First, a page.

**Maximizing a Posteriori**

If you want to find the posterior probability of **P(Y|X)** for multiple values of Y, you need to calculate the expression for all the different values of Y.

Let us assume a new instance variable **X_NEW**. You need to calculate the probability that Y will take any value given the observed attributes of **X_NEW** and given the distributions P(Y) and **P(X|Y)** which are estimated from the training dataset.

In order to predict the response variable depending on the different values obtained for **P(Y|X)**, you need to consider a probable value or the maximum of the values. Hence, this method is known as **maximizing a posteriori**.

**Maximizing Likelihood**

You can simplify the Naive Bayes algorithm if you assume that the response variable is uniformly distributed which means that it is equally likely to get any response. The advantage of this assumption is that the a priori or the P(Y) becomes a constant value.

Since the a priori and the evidence become independent from the response variable, they can be removed from the equation. So, maximizing the posteriori becomes maximizing the likelihood problem.

Consider a situation where you have 1000 fruits which are either ‘banana’ or ‘apple’ or ‘other’. These will be the possible classes of the variable Y.

The data for the following X variables all of which are in binary (0 and 1):

- Long
- Sweet
- Yellow

The training dataset will look like this:

Fruit | Long (x1) | Sweet (x2) | Yellow (x3) |
---|---|---|---|

Apple | 0 | 0 | 1 |

Banana | 1 | 0 | 1 |

Apple | 0 | 1 | 0 |

Other | 1 | 1 | 1 |

.. | .. | .. | .. |

Now let us sum up the training dataset to form a count table as below:

Type | Long | Not Long | Sweet | Not sweet | Yellow | Not Yellow | Total |
---|---|---|---|---|---|---|---|

Banana | 400 | 100 | 350 | 150 | 450 | 50 | 500 |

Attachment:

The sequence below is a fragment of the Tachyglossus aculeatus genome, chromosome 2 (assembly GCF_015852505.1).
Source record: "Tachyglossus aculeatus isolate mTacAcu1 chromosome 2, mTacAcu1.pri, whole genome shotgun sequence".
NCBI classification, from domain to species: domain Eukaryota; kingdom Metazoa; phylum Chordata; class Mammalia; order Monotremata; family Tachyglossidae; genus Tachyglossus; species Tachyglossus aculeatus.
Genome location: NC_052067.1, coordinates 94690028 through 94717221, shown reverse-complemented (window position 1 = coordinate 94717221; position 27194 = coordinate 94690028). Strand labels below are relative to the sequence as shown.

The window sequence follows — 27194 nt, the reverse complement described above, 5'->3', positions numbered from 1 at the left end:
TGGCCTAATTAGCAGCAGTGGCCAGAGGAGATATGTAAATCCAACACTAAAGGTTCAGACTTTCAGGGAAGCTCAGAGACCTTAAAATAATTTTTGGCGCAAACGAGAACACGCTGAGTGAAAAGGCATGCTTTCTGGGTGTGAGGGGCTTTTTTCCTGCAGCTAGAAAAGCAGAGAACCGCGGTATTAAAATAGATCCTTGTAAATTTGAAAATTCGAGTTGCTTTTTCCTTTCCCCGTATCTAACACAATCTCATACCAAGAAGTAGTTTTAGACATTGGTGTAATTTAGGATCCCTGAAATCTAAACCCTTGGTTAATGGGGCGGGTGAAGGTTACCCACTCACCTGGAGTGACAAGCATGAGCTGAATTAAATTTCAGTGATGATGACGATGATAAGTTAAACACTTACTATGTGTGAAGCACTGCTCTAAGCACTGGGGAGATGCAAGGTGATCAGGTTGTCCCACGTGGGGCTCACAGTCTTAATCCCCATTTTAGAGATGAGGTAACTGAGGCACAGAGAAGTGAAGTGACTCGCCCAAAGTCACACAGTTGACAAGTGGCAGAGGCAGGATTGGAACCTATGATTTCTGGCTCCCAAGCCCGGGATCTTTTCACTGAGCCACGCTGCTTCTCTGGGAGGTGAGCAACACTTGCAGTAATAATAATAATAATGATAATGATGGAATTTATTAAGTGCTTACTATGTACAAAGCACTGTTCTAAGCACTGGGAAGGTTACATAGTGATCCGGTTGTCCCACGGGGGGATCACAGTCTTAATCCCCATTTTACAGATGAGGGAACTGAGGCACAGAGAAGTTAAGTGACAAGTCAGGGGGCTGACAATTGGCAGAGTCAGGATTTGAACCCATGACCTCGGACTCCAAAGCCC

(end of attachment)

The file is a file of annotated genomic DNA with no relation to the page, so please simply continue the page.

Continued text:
Apple | 0 | 300 | 150 | 150 | 300 | 0 | 300 |

Other | 100 | 100 | 150 | 50 | 50 | 150 | 200 |

Total | 500 | 500 | 650 | 350 | 800 | 200 | 1000 |

The main agenda of the classifier is to predict if a given fruit is a ‘Banana’ or an ‘Apple’ or ‘Other’ when the three attributes(long, sweet and yellow) are known.

Consider a case where you’re given that a fruit is long, sweet and yellow and you need to predict what type of fruit it is. This case is similar to the case where you need to predict Y only when the X attributes in the training dataset are known. You can easily solve this problem by using Naive Bayes.

The thing you need to do is to compute the 3 probabilities,i.e. the probability of being a banana or an apple or other. The one with the highest probability will be your answer.

**Step 1:**

First of all, you need to compute the proportion of each fruit class out of all the fruits from the population which is the prior probability of each fruit class.

The Prior probability can be calculated from the training dataset:

P(Y=Banana) = 500 / 1000 = 0.50

P(Y=Apple) = 300 / 1000 = 0.30

P(Y=Other) = 200 / 1000 = 0.20

The training dataset contains 1000 records. Out of which, you have 500 bananas, 300 apples and 200 others. So the priors are 0.5, 0.3 and 0.2 respectively.

**Step 2:**

Secondly, you need to calculate the probability of evidence that goes into the denominator. It is simply the product of P of X’s for all X:

P(x_{1}=Long) = 500 / 1000 = 0.50

P(x_{2}=Sweet) = 650 / 1000 = 0.65

P(x_{3}=Yellow) = 800 / 1000 = 0.80

**Step 3:**

The third step is to compute the probability of likelihood of evidence which is nothing but the product of conditional probabilities of the 3 attributes.

The Probability of Likelihood for Banana:

P(x_{1}=Long | Y=Banana) = 400 / 500 = 0.80

P(x_{2}=Sweet | Y=Banana) = 350 / 500 = 0.70

P(x_{3}=Yellow | Y=Banana) = 450 / 500 = 0.90

Therefore, the overall probability of likelihood for banana will be the product of the above three,i.e. 0.8 * 0.7 * 0.9 = 0.504.

**Step 4:**